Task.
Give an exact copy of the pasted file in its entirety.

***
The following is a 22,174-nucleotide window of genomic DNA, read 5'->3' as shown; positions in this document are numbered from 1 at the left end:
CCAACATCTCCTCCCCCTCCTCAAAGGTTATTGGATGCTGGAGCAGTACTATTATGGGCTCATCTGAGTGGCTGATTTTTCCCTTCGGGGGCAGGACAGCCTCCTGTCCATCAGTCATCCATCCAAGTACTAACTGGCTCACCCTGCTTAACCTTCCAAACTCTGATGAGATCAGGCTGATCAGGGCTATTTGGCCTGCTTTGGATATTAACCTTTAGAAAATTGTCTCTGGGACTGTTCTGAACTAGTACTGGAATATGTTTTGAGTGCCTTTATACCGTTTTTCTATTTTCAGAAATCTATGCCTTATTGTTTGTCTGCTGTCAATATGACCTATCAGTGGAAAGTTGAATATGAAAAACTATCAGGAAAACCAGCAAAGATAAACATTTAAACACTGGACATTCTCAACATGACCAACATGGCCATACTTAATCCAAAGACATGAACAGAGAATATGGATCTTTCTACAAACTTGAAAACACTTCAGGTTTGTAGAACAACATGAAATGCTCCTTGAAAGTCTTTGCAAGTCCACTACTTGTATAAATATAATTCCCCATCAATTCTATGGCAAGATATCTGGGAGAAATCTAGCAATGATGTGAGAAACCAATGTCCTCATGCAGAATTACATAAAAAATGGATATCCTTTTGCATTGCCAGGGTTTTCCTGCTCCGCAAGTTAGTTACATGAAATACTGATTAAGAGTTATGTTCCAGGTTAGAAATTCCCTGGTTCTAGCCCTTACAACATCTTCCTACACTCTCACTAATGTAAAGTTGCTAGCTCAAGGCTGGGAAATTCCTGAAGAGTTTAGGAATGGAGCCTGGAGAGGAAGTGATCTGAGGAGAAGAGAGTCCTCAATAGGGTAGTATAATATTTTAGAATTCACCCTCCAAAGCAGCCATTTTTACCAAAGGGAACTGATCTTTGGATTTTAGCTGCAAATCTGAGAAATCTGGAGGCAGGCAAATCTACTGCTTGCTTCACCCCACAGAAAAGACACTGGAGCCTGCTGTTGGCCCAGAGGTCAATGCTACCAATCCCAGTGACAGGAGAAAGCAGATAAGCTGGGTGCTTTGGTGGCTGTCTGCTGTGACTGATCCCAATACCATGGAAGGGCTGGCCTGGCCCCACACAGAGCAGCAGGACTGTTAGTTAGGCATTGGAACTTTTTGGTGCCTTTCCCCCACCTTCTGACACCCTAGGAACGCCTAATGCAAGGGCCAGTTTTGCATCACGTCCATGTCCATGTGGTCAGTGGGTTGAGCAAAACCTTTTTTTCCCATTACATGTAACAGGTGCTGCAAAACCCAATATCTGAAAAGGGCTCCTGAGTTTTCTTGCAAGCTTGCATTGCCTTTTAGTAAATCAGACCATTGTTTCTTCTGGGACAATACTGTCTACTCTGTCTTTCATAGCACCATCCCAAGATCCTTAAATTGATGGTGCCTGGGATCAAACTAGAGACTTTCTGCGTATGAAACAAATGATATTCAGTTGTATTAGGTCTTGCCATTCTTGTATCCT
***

The following is a 22,174-nucleotide window of genomic DNA, read 5'->3' as shown; positions in this document are numbered from 1 at the left end:
CCAACATCTCCTCCCCCTCCTCAAAGGTTATTGGATGCTGGAGCAGTACTATTATGGGCTCATCTGAGTGGCTGATTTTTCCCTTCGGGGGCAGGACAGCCTCCTGTCCATCAGTCATCCATCCAAGTACTAACTGGCTCACCCTGCTTAACCTTCCAAACTCTGATGAGATCAGGCTGATCAGGGCTATTTGGCCTGCTTTGGATATTAACCTTTAGAAAATTGTCTCTGGGACTGTTCTGAACTAGTACTGGAATATGTTTTGAGTGCCTTTATACCGTTTTTCTATTTTCAGAAATCTATGCCTTATTGTTTGTCTGCTGTCAATATGACCTATCAGTGGAAAGTTGAATATGAAAAACTATCAGGAAAACCAGCAAAGATAAACATTTAAACACTGGACATTCTCAACATGACCAACATGGCCATACTTAATCCAAAGACATGAACAGAGAATATGGATCTTTCTACAAACTTGAAAACACTTCAGGTTTGTAGAACAACATGAAATGCTCCTTGAAAGTCTTTGCAAGTCCACTACTTGTATAAATATAATTCCCCATCAATTCTATGGCAAGATATCTGGGAGAAATCTAGCAATGATGTGAGAAACCAATGTCCTCATGCAGAATTACATAAAAAATGGATATCCTTTTGCATTGCCAGGGTTTTCCTGCTCCGCAAGTTAGTTACATGAAATACTGATTAAGAGTTATGTTCCAGGTTAGAAATTCCCTGGTTCTAGCCCTTACAACATCTTCCTACACTCTCACTAATGTAAAGTTGCTAGCTCAAGGCTGGGAAATTCCTGAAGAGTTTAGGAATGGAGCCTGGAGAGGAAGTGATCTGAGGAGAAGAGAGTCCTCAATAGGGTAGTATAATATTTTAGAATTCACCCTCCAAAGCAGCCATTTTTACCAAAGGGAACTGATCTTTGGATTTTAGCTGCAAATCTGAGAAATCTGGAGGCAGGCAAATCTACTGCTTGCTTCACCCCACAGAAAAGACACTGGAGCCTGCTGTTGGCCCAGAGGTCAATGCTACCAATCCCAGTGACAGGAGAAAGCAGATAAGCTGGGTGCTTTGGTGGCTGTCTGCTGTGACTGATCCCAATACCATGGAAGGGCTGGCCTGGCCCCACACAGAGCAGCAGGACTGTTAGTTAGGCATTGGAACTTTTTGGTGCCTTTCCCCCACCTTCTGACACCCTAGGAACGCCTAATGCAAGGGCCAGTTTTGCATCACGTCCATGTCCATGTGGTCAGTGGGTTGAGCAAAACCTTTTTTTCCCATTACATGTAACAGGTGCTGCAAAACCCAATATCTGAAAAGGGCTCCTGAGTTTTCTTGCAAGCTTGCATTGCCTTTTAGTAAATCAGACCATTGTTTCTTCTGGGACAATACTGTCTACTCTGTCTTTCATAGCACCATCCCAAGATCCTTAAATTGATGGTGCCTGGGATCAAACTAGAGACTTTCTGCGTATGAAACAAATGATATTCAGTTGTATTAGGTCTTGCCATTCTTGTATCCT